The trouble with AMS

A story of the difficulties sometimes at the local Aboriginal Community Health Service

I have trouble maintaining my medication regime at (Local Aboriginal & Torres Strait Islander Medical Service). I go to the service, my whole family goes and it annoys me that I have to see a health worker, I tell him or her, what I am there for. If I wasn’t sick I wouldn’t be there so why do I need to see the bouncer of the AMS. I then go back to the waiting room and wait for my name to be called to see the doctor. My name gets called and I don’t see the doctor, I have to explain to the nurse why I am there and she takes my blood pressure we talk about that and when she has finished I don’t go into the doctor, I get sent back to the waiting room. After another wait, my name is called again and I finally see a doctor. But It’s not the same doctor I saw last time I was there and I have to tell him what I have already told the health worker and the nurse. I ask for a refill of my medication, should be easy, but it’s not this bloke needs me to give him my entire history, I dutifully submit to him taking my blood pressure, checking me over and asking me again why I need the (list of medications).

I explain again I tell him to look at my record and see that I have been on ….. for a while now as I have had a lump removed my breast recently and that I also need the (pain relief) for the pain I am in. I added to my list of refills some … for the nausea. He then calls in the nurse and asks her, right in front of me, if I have been receiving treatment for breast cancer, the nurse assured him that I have and that I have had one  removed and a biopsy on the other, followed by a removal of a lump.  Then he gives me the prescriptions I needed and I went home, annoyed that I had to have a nurse verify my story.

A few days later I had to go back to the AMS for ….(pain killers) as the doctor had only given me a prescription for a few days worth. I had to see the Health Worker, then the nurse and then the doctor, of course it was a different doctor and I had to go through my history again. I asked him, why he needed me to explain and why he couldn’t look up my record, he said that all doctors have their own records. So why can’t the nurse give information to the doctor? Why do I everytime I go to the doctor tell my history and why I am there to three different people, surely this is a waste of time and makes a visit to the doctor a lot longer than it should be? Painkiller prescription in hand I left, just so I could do it again in another couple of days.

The next week, I go back to the AMS, this time I didn’t tell the health worker why I was there, I told the nurse that I needed pain relief and could she tell the doctor all my history as I never have the same doctor. I went into the room to see the doctor expecting it to be easier, surely the nurse told him. Instead I had a third doctor that I had to explain to him my history. He didn’t call in the nurse to verify my story. This doctor decided that I had some problems, one of them being an addiction to painkillers. I was concerned when he talked about my dependency on them and that he wasn’t going to give me a prescription for …painkillers. I went home and worried about how easy it was to bcome addicted like the doctor had said, I was worried that he was right, maybe I had become dependent on them. I suffered pain, but didn’t take anything stronger than tablets you can get at the pharmacy. I had pain that …. and …. wouldn’t relieve.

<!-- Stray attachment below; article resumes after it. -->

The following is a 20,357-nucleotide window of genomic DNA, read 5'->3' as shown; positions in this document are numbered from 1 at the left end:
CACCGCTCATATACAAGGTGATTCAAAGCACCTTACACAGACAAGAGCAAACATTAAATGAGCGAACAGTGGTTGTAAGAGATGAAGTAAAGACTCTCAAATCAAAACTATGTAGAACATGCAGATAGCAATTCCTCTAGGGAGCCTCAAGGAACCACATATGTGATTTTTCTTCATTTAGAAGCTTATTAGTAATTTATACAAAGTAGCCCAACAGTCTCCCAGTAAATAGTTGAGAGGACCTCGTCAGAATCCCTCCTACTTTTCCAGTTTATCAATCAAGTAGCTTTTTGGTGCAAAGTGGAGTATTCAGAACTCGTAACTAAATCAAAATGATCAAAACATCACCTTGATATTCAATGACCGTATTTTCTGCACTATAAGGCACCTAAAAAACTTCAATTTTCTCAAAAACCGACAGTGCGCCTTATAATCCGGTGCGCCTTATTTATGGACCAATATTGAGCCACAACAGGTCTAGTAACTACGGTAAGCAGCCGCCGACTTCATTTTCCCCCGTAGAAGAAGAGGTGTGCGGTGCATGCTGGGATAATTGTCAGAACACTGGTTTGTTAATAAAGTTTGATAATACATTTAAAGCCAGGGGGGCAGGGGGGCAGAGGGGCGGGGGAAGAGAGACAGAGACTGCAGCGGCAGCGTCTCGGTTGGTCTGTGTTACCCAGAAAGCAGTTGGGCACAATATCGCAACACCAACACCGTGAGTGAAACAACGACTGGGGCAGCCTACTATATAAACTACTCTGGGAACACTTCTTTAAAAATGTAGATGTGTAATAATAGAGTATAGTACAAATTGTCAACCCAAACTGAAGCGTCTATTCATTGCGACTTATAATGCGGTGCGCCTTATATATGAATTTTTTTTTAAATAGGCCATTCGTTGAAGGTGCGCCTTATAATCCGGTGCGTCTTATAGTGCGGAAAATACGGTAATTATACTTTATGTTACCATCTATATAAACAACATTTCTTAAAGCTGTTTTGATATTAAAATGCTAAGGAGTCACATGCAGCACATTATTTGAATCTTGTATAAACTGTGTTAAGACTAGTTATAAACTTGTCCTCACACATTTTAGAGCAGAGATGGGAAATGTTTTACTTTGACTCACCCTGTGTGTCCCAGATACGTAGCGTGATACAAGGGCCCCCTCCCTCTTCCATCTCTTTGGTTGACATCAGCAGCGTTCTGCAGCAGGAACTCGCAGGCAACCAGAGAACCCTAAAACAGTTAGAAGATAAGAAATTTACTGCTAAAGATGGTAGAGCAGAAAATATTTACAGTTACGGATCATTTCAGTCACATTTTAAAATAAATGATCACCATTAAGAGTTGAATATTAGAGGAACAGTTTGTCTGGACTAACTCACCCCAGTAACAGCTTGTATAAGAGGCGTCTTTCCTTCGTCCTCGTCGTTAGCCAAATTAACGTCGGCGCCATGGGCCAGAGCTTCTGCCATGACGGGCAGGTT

Luckily, I had a check up at the hospital not long after and I was asked about what I was taking for the pain, and I told the hospital doctor what I had been taking. He was amazed and said you must be one tough old bird to be only on paracetamol. After explaining what the third doctor at the AMS said, he scoffed and said nonsense, I needed the painkiller for a few weeks because of the surgery. I was grateful that he organised for me to have a prescription that was for more than a few days.

This isn’t stand alone incident, I have had problems before at the AMS because I never see the same doctor, it’s always different doctors and you can’t request to see the same doctor, you have to see whoever is on duty at the time. This isn’t good service. I have had problems trying to see a female doctor. Family also complain of the same problems, because you never see the same doctor you have to tell them all the time. I have a niece who feels shame when she has to go for ongoing personal-body problems, she has one doctor give her one medication and another doctor give her a different diagnosis and different medications.

What I want to know is why do we have to be treated like third rate people in our own services

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About proudblacksista

An Aboriginal woman. mother of 4 diagnosed with an inoperable brain tumour 7 years ago.I want to share my story to help others. I am working to help other Aboriginal people face the battles of Cancer. Email me with your stories or concerns at aboriginalcancer.com View all posts by proudblacksista

2 responses to “The trouble with AMS

  • beautifulbougs

    oh my goodness, this is so very unreasonable. I wonder if you can talk to the Medical Director, or the Chief Executive Officer or even the chairperson of the board. What a waste of the patients time, the health workers time, the nurses time and the doctors time. The patient records should be available for all doctors to view so there is continuity of care.
    Everyone’s time is valuable and people being responsible and caring for their health should not be penalised by this waste. There is so much work to do that we cannot afford this waste.

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